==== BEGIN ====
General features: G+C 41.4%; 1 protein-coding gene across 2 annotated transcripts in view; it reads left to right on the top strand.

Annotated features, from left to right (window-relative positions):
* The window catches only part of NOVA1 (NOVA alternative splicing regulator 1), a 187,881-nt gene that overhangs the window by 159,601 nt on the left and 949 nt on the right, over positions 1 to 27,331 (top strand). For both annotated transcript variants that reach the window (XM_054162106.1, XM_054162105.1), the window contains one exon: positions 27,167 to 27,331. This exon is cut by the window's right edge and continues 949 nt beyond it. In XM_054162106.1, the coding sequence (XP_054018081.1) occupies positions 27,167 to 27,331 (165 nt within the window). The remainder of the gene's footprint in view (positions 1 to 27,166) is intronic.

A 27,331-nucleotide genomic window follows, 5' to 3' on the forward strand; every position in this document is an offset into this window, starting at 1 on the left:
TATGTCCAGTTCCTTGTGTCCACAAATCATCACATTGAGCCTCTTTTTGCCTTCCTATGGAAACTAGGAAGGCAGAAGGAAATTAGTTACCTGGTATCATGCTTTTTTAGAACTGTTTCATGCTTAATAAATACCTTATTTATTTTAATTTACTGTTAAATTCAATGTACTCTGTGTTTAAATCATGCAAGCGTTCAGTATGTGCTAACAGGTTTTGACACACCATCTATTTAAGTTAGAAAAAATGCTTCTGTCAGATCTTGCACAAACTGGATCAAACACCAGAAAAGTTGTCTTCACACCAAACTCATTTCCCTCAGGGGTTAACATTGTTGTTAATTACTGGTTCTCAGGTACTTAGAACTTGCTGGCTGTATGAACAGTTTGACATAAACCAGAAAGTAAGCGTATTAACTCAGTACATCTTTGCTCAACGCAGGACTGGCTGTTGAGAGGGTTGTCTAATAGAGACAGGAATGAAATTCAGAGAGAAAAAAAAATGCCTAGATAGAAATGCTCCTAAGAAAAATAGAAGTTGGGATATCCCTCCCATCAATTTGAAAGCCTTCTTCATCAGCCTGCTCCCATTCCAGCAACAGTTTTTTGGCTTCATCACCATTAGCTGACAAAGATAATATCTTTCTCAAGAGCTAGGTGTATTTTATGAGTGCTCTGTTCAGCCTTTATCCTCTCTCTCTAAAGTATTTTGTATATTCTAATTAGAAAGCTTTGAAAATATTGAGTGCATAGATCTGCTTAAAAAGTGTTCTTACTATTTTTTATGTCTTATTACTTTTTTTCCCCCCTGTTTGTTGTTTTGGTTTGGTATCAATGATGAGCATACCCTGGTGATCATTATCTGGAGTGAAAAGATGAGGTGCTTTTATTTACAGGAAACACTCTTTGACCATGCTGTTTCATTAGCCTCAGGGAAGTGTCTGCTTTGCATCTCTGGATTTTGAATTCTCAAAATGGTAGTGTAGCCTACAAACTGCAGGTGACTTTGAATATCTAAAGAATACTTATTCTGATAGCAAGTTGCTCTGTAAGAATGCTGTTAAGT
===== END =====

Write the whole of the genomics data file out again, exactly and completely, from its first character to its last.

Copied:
General features: G+C 41.4%; 1 protein-coding gene across 2 annotated transcripts in view; it reads left to right on the top strand.

Annotated features, from left to right (window-relative positions):
* The window catches only part of NOVA1 (NOVA alternative splicing regulator 1), a 187,881-nt gene that overhangs the window by 159,601 nt on the left and 949 nt on the right, over positions 1 to 27,331 (top strand). For both annotated transcript variants that reach the window (XM_054162106.1, XM_054162105.1), the window contains one exon: positions 27,167 to 27,331. This exon is cut by the window's right edge and continues 949 nt beyond it. In XM_054162106.1, the coding sequence (XP_054018081.1) occupies positions 27,167 to 27,331 (165 nt within the window). The remainder of the gene's footprint in view (positions 1 to 27,166) is intronic.

A 27,331-nucleotide genomic window follows, 5' to 3' on the forward strand; every position in this document is an offset into this window, starting at 1 on the left:
TATGTCCAGTTCCTTGTGTCCACAAATCATCACATTGAGCCTCTTTTTGCCTTCCTATGGAAACTAGGAAGGCAGAAGGAAATTAGTTACCTGGTATCATGCTTTTTTAGAACTGTTTCATGCTTAATAAATACCTTATTTATTTTAATTTACTGTTAAATTCAATGTACTCTGTGTTTAAATCATGCAAGCGTTCAGTATGTGCTAACAGGTTTTGACACACCATCTATTTAAGTTAGAAAAAATGCTTCTGTCAGATCTTGCACAAACTGGATCAAACACCAGAAAAGTTGTCTTCACACCAAACTCATTTCCCTCAGGGGTTAACATTGTTGTTAATTACTGGTTCTCAGGTACTTAGAACTTGCTGGCTGTATGAACAGTTTGACATAAACCAGAAAGTAAGCGTATTAACTCAGTACATCTTTGCTCAACGCAGGACTGGCTGTTGAGAGGGTTGTCTAATAGAGACAGGAATGAAATTCAGAGAGAAAAAAAAATGCCTAGATAGAAATGCTCCTAAGAAAAATAGAAGTTGGGATATCCCTCCCATCAATTTGAAAGCCTTCTTCATCAGCCTGCTCCCATTCCAGCAACAGTTTTTTGGCTTCATCACCATTAGCTGACAAAGATAATATCTTTCTCAAGAGCTAGGTGTATTTTATGAGTGCTCTGTTCAGCCTTTATCCTCTCTCTCTAAAGTATTTTGTATATTCTAATTAGAAAGCTTTGAAAATATTGAGTGCATAGATCTGCTTAAAAAGTGTTCTTACTATTTTTTATGTCTTATTACTTTTTTTCCCCCCTGTTTGTTGTTTTGGTTTGGTATCAATGATGAGCATACCCTGGTGATCATTATCTGGAGTGAAAAGATGAGGTGCTTTTATTTACAGGAAACACTCTTTGACCATGCTGTTTCATTAGCCTCAGGGAAGTGTCTGCTTTGCATCTCTGGATTTTGAATTCTCAAAATGGTAGTGTAGCCTACAAACTGCAGGTGACTTTGAATATCTAAAGAATACTTATTCTGATAGCAAGTTGCTCTGTAAGAATGCTGTTAAGT